A Diamond In The Rough
The Democratic Republic of Congo (DRC) is set to emerge as the fastest growing economy in Africa, clocking growth rates of 8.7% and 8.5% in 2014 and 2015, respectively.
Globally, only Turkmenistan has higher global rates, according to The International Monetary Fund latest World Economic Outlook.
The IMF expects growth to accelerate in the DRC as massive investments in infrastructure and mining gets under way. The country saw foreign direct investment worth USD 3.3 billion flow into the country in 2012 - fourth in the Sub-Saharan Africa region, after Nigeria, South Africa and Mozambique.
DRC has been the second fastest-growing market in terms of new project investments, rising 47.6% annually between 2007 and 2011, second only to Ghana's 50.8% growth.
The robust growth rates come after a period when the economy contracted by 4.5% annually from 1991-2002. The country of 75 million people has been ravaged by civil wars, political and social instability.
After insurgencies and counter-insurgencies that lasted more than a decade, a U.N.-backed accord to stabilise the DRC was signed in February2013 by 11 African countries -- Angola, Burundi, Central African Republic, Congo, the Republic of Congo, Rwanda, South Africa, South Sudan, Uganda and Tanzania.
The accord has allowed President Joseph Kabila to pursue some economic reforms and start the slow process of building the economy.
"With the support of international emergency assistance and improved prices for key export commodities, the DRC's macroeconomic situation has stabilised and the economy has recovered significantly," the IMF noted.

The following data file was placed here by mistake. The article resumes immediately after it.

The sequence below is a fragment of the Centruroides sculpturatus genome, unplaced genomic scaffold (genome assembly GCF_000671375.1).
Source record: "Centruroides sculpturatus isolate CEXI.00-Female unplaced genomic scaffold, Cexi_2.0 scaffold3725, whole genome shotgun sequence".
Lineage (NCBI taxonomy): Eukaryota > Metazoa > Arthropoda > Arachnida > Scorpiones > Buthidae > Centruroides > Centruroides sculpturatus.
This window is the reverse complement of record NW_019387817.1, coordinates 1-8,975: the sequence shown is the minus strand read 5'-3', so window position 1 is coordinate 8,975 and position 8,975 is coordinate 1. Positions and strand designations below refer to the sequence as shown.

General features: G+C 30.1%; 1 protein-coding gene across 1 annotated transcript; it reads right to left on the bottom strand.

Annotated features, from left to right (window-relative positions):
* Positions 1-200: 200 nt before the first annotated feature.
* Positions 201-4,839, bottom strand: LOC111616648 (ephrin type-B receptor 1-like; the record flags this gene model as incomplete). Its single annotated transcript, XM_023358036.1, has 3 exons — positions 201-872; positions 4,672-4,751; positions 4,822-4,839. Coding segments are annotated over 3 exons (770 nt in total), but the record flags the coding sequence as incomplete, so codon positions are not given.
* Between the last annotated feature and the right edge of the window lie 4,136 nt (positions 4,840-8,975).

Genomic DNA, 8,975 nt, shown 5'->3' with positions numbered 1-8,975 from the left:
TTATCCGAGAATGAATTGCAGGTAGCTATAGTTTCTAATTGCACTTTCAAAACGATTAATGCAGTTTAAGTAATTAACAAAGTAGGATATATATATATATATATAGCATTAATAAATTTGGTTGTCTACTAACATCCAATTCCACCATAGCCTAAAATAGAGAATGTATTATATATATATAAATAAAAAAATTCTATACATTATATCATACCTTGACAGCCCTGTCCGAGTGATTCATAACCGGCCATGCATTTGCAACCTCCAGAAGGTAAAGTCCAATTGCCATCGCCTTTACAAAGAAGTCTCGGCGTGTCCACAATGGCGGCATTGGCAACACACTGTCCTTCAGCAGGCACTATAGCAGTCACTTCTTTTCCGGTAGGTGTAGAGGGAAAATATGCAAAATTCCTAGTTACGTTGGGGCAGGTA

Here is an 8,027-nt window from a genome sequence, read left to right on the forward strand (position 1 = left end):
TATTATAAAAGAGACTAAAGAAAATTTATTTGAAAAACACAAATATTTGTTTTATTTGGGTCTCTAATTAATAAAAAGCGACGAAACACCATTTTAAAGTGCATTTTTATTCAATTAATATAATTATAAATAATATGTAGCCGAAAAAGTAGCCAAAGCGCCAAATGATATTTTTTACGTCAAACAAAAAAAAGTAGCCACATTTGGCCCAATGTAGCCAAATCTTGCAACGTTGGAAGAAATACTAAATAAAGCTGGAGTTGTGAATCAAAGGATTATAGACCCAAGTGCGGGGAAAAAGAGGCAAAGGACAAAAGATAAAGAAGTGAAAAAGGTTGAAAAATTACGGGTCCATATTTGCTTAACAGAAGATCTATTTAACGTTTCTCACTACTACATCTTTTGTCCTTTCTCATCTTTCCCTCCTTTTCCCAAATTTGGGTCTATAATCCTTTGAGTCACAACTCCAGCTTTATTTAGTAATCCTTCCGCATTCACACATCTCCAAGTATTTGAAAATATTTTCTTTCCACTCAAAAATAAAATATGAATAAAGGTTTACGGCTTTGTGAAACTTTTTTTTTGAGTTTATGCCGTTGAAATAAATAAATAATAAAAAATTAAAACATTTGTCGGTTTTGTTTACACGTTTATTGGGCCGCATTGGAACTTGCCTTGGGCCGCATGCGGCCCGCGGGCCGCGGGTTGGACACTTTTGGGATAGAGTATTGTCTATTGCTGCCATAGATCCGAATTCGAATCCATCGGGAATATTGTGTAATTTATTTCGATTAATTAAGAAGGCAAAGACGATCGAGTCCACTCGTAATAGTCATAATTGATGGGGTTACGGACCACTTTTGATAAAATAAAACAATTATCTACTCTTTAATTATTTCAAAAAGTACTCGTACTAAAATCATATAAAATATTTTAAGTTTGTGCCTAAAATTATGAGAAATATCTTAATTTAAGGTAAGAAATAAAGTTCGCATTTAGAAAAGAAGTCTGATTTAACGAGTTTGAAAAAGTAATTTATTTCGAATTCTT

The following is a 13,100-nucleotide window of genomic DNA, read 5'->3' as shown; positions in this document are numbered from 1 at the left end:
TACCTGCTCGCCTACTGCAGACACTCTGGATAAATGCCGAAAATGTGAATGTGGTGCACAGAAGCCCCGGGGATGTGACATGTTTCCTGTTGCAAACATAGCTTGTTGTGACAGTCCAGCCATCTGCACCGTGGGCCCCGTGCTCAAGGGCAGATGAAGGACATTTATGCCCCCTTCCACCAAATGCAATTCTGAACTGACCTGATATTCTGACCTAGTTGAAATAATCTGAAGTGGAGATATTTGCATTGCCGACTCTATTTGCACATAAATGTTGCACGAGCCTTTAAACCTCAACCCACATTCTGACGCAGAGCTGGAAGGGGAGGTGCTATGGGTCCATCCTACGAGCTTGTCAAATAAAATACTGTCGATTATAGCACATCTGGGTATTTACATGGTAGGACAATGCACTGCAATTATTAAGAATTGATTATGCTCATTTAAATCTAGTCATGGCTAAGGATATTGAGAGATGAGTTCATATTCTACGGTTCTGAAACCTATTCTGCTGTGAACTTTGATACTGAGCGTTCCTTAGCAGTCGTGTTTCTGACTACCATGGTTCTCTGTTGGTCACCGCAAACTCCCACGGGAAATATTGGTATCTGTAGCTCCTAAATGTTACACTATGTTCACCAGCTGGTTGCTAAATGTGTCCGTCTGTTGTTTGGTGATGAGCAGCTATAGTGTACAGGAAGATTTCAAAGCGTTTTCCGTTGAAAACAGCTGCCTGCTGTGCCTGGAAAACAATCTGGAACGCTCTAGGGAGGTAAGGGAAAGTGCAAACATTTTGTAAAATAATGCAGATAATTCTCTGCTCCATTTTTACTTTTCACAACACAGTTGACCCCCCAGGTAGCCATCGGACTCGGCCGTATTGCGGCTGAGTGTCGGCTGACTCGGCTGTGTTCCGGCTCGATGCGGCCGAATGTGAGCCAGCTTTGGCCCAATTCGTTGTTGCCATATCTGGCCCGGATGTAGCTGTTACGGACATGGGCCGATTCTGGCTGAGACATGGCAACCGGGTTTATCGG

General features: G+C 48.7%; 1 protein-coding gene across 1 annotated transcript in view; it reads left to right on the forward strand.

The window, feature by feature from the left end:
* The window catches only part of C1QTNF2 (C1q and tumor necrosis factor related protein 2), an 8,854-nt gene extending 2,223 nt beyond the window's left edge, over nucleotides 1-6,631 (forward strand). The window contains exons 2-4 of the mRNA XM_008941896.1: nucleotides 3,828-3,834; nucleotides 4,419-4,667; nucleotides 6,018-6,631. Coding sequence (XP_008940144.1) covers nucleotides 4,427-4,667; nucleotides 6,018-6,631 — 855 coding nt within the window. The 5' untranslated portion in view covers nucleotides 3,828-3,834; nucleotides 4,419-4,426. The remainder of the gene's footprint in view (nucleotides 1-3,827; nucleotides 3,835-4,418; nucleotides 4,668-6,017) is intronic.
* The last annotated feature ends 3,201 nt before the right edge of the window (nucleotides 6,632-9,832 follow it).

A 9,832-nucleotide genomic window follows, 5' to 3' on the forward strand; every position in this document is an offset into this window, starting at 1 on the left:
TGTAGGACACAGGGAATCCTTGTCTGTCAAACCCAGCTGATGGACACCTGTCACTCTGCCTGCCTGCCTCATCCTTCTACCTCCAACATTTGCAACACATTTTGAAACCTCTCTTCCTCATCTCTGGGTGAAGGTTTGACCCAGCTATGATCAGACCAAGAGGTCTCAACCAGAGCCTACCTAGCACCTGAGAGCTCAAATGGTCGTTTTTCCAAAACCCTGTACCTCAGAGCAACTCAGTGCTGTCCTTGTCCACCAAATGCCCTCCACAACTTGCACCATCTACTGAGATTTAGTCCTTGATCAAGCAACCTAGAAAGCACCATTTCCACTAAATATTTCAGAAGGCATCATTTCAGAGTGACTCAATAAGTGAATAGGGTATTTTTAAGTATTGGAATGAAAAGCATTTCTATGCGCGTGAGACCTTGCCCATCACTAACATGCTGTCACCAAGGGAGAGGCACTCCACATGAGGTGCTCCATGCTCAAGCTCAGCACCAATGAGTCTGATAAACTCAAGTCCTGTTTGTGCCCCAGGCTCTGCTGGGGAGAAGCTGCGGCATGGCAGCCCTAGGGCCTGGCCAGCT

The country - the largest in Sub-Saharan Africa in terms of area -- is rich in mineral and natural resources. Apart from its unique biodiversity thanks to 11,000 plant species and more than a 1,000 varieties of mammals and birds, the country also has abundant reserves of oil and numerous minerals.
More than 25 international mining companies operate in the country, drawn by its mineral and metal riches. By some estimates the total value of the DRC's mineral reserves could equate to USD 24 trillion.
While data is hard to come by for the DRC, the U.S. Geological Survey notes that by 2011 DRC's share of the world's cobalt production was 53%; industrial diamond 34%; tantalum 13%; gem-quality diamond 7%; copper 3%; and tin 2%.
"There are vast gold deposits - said to be the richest undeveloped gold deposits in Africa -in the Kilomoto concessions of Orientale province and around Twangiza in South Kivu," ," KPMG said.
The government is pushing major mining companies such as Glencore Xtrata Plc., AngloGold and Randgold to increase royalties. Companies are resisting the move, especially as the country suffers from electricity shortages which often hurt the sector's productivity.
DRC has a long way to go before its fragile recovery can take hold and investors - beyond the extractive industry - start to pay attention.
The country is like a blank canvas - fully of uncharted opportunities, but also daunting due to lack of infrastructure. Only 2% of the national network is paved and only 11% of the country's rural road network is in an acceptable condition.
The rail network, once extensive, is barely operational, and only 10% of the population has access to electricity.
Overall, the institutional framework to attract investors is also lacking. The DRC is ranked 183rd in World Bank's 2014 Doing Business Survey of 189 countries. The country fell 34 places from its 2013 ranking and performed poorly in virtually every aspect of business process, according to the World Bank data.
Absence of a conducive environment for private initiatives, legal insecurity and relative quality of labor, the infrastructure gap (transport and energy) and inefficiency of logistic services result in major economic costs; and the weakness of public governance have all contributed to the malaise, the World Bank said.
"The main development challenge is to continue to lay the foundations for sustainable and inclusive growth, in partnership with the private sector," the AfDB said.
Trends over the past decade have revealed DRC's ability to achieve satisfactory results under adverse conditions.